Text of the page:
American paper manufacturers, such as NewPage Corp. in Allegany Co., cleared an important hurdle toward getting anti-dumping and anti-subsidy duties slapped on cheap Chinese imports of coated sheet paper.
The Commerce Department on Thursday affirmed its decision made on March 30 to impose duties on glossy paper products from China, Indonesia and South Korea. It is the first time in 23 years the the department has agreed to apply its anti-subsidy trade law to communist or "non-market economies" such as China.
While the decision must still be approved by the International Trade Commission, U.S. companies that have long struggled to compete with imports from China are cheering the decision. And they have NewPage to thank.
The Dayton, Ohio-based company, which employs 950 in Luke, Md., lodged a complaint last year which launched the government investigation.
From 2005 to 2006, imports of glossy paper from China spiked 166 percent to a value of $224 million last year.
Meanwhile, NewPage, North America's largest manufacturer of coated or glossy paper used in textbooks, brochures, magazines and catalogs, shut down a production line this year and laid off 130 workers, blaming lost business to China.
In its investigation, the Commerce Department determined that companies from China were undercutting their American competitors with prices that were as much as 99.65 percent below fair market value - even cheaper than they would sell it at home. In many cases, they sold products here at prices that were lower than their own manufacturing costs, a practice called "dumping."
The companies were able to do so because they received subsidies from their own government that covered up to 44.25 percent of their costs.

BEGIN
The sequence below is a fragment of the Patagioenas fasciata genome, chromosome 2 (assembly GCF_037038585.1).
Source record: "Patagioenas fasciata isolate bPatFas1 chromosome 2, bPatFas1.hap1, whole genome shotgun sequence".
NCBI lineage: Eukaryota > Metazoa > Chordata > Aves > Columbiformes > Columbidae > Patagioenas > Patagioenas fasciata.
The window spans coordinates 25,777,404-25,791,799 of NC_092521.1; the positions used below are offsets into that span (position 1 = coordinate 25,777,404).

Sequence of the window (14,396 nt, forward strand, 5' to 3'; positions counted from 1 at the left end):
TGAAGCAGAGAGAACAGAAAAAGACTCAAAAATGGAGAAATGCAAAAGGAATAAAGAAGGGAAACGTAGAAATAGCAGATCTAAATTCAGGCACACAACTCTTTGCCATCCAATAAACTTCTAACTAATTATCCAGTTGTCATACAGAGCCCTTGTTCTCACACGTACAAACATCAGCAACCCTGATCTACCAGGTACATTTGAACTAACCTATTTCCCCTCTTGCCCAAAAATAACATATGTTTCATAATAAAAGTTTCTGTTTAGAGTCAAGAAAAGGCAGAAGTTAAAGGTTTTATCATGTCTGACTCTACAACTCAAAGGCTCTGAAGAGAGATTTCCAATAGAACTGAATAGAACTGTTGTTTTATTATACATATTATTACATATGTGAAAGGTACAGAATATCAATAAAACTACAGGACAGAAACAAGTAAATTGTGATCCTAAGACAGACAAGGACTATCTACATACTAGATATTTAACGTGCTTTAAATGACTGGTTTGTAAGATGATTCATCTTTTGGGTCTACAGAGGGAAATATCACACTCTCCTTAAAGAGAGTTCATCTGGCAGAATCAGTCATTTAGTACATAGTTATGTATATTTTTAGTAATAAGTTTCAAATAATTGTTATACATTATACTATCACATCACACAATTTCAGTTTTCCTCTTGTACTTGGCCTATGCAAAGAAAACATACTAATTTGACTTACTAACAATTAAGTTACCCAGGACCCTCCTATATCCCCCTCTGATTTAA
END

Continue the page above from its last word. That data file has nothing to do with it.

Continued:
The Commerce Department estimates that Indonesian and Korean manufacturers have undercut the prices of their American competition here by as much as 8.63 percent and 31.55 percent respectively.
Together, the anti-dumping and anti-subsidy duties would increase the cost of glossy paper from China between 40 percent and 100 percent.
NewPage Chief Executive Officer Mark A. Suwyn was in Washington yesterday to testify before the ITC in support of the duties.
"The most important part from our perspective is that we are on a level playing field," said NewPage spokesman Amber Garwood.
U.S. Customs and Border Protection began collecting anti-dumping duties after the initial Commerce Department decision was made, and the money has been stored in an account until the ITC makes its decision, which is expected to be about Nov. 30.
If the ITC agrees with the Commerce Department, customs agents will begin collecting anti-subsidy duties as well, which would amount to 20 percent on imports from China and Indonesia and 2 percent for imports from South Korea. If ITC disagrees, the investigation and duties will be terminated.
The move comes as the U.S. trade deficit with China ballooned to $230 billion last year. Bolstered by the Commerce Department's decision, manufacturers are hoping the government will look at other products imported from China, including steel pipe and nails.
"Our trade rules need to be enforced before China wipes out our manufacturing base, industry by industry," said Gary Hubbard, spokesman for the United Steelworkers, which represents workers at the Luke plant.